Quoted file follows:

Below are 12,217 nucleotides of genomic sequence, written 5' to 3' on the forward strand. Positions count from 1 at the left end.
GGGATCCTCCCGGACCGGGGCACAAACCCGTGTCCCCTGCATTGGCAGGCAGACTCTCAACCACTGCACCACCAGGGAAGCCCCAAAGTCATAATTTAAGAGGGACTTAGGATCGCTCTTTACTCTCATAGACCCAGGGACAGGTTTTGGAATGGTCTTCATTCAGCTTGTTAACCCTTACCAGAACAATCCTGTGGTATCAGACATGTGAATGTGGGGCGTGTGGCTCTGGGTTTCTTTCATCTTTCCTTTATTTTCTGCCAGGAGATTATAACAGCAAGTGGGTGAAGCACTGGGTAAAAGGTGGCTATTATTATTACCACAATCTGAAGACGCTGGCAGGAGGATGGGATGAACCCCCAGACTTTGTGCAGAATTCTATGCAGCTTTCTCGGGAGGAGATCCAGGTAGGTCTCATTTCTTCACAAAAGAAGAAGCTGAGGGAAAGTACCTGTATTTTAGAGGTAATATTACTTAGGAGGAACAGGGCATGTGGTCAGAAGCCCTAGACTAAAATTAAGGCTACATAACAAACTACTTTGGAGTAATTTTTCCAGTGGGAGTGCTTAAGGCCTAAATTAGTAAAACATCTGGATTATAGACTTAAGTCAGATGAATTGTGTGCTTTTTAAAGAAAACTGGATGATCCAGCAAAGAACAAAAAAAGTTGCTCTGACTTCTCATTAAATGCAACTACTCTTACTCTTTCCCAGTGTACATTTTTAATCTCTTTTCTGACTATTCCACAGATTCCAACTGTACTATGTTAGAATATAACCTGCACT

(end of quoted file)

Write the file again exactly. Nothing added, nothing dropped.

Below are 12,217 nucleotides of genomic sequence, written 5' to 3' on the forward strand. Positions count from 1 at the left end.
GGGATCCTCCCGGACCGGGGCACAAACCCGTGTCCCCTGCATTGGCAGGCAGACTCTCAACCACTGCACCACCAGGGAAGCCCCAAAGTCATAATTTAAGAGGGACTTAGGATCGCTCTTTACTCTCATAGACCCAGGGACAGGTTTTGGAATGGTCTTCATTCAGCTTGTTAACCCTTACCAGAACAATCCTGTGGTATCAGACATGTGAATGTGGGGCGTGTGGCTCTGGGTTTCTTTCATCTTTCCTTTATTTTCTGCCAGGAGATTATAACAGCAAGTGGGTGAAGCACTGGGTAAAAGGTGGCTATTATTATTACCACAATCTGAAGACGCTGGCAGGAGGATGGGATGAACCCCCAGACTTTGTGCAGAATTCTATGCAGCTTTCTCGGGAGGAGATCCAGGTAGGTCTCATTTCTTCACAAAAGAAGAAGCTGAGGGAAAGTACCTGTATTTTAGAGGTAATATTACTTAGGAGGAACAGGGCATGTGGTCAGAAGCCCTAGACTAAAATTAAGGCTACATAACAAACTACTTTGGAGTAATTTTTCCAGTGGGAGTGCTTAAGGCCTAAATTAGTAAAACATCTGGATTATAGACTTAAGTCAGATGAATTGTGTGCTTTTTAAAGAAAACTGGATGATCCAGCAAAGAACAAAAAAAGTTGCTCTGACTTCTCATTAAATGCAACTACTCTTACTCTTTCCCAGTGTACATTTTTAATCTCTTTTCTGACTATTCCACAGATTCCAACTGTACTATGTTAGAATATAACCTGCACT